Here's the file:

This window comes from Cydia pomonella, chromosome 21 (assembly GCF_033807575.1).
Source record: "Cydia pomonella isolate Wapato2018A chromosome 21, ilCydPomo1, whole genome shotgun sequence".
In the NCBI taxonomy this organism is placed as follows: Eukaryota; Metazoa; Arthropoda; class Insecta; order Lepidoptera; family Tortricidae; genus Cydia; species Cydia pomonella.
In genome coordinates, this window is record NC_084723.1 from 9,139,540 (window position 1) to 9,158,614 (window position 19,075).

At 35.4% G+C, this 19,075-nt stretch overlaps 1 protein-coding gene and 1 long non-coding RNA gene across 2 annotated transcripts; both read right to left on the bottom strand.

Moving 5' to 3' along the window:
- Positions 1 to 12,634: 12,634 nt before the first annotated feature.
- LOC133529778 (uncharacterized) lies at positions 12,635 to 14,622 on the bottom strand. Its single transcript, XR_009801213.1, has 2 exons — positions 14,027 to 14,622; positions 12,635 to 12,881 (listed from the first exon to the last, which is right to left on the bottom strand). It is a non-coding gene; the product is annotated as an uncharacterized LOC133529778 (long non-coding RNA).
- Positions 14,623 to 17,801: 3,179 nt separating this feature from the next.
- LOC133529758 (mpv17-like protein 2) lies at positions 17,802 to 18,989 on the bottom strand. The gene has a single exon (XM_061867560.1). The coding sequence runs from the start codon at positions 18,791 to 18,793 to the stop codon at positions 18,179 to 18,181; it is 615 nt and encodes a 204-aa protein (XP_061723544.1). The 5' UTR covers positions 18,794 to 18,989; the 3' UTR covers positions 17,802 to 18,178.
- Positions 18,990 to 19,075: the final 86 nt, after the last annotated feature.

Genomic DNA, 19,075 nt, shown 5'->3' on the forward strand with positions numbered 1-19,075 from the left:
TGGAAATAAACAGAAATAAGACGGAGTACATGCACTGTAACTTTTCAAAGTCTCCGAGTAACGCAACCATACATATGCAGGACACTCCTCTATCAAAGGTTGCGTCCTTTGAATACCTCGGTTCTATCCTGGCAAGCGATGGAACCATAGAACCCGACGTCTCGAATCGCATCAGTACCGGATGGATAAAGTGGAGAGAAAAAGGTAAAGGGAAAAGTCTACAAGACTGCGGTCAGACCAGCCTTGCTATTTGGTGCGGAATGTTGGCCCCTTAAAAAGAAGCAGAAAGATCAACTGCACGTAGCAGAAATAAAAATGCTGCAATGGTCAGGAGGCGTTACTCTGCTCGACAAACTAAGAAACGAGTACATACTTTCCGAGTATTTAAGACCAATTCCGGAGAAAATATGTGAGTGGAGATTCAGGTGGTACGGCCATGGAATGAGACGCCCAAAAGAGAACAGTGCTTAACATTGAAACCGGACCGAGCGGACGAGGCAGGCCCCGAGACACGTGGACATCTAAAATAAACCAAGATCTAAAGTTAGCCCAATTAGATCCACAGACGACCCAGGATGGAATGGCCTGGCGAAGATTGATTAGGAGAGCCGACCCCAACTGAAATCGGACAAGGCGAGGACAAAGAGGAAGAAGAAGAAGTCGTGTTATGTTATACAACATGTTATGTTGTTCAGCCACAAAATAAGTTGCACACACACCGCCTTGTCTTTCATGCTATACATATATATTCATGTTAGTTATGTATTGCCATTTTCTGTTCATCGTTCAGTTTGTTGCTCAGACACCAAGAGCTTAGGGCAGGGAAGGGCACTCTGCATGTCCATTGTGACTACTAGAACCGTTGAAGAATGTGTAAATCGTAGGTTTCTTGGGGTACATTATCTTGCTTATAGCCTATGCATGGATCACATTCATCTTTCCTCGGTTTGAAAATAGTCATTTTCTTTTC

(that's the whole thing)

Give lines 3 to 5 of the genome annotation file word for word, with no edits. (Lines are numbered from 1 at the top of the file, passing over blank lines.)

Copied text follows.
In the NCBI taxonomy this organism is placed as follows: Eukaryota; Metazoa; Arthropoda; class Insecta; order Lepidoptera; family Tortricidae; genus Cydia; species Cydia pomonella.
In genome coordinates, this window is record NC_084723.1 from 9,139,540 (window position 1) to 9,158,614 (window position 19,075).

At 35.4% G+C, this 19,075-nt stretch overlaps 1 protein-coding gene and 1 long non-coding RNA gene across 2 annotated transcripts; both read right to left on the bottom strand.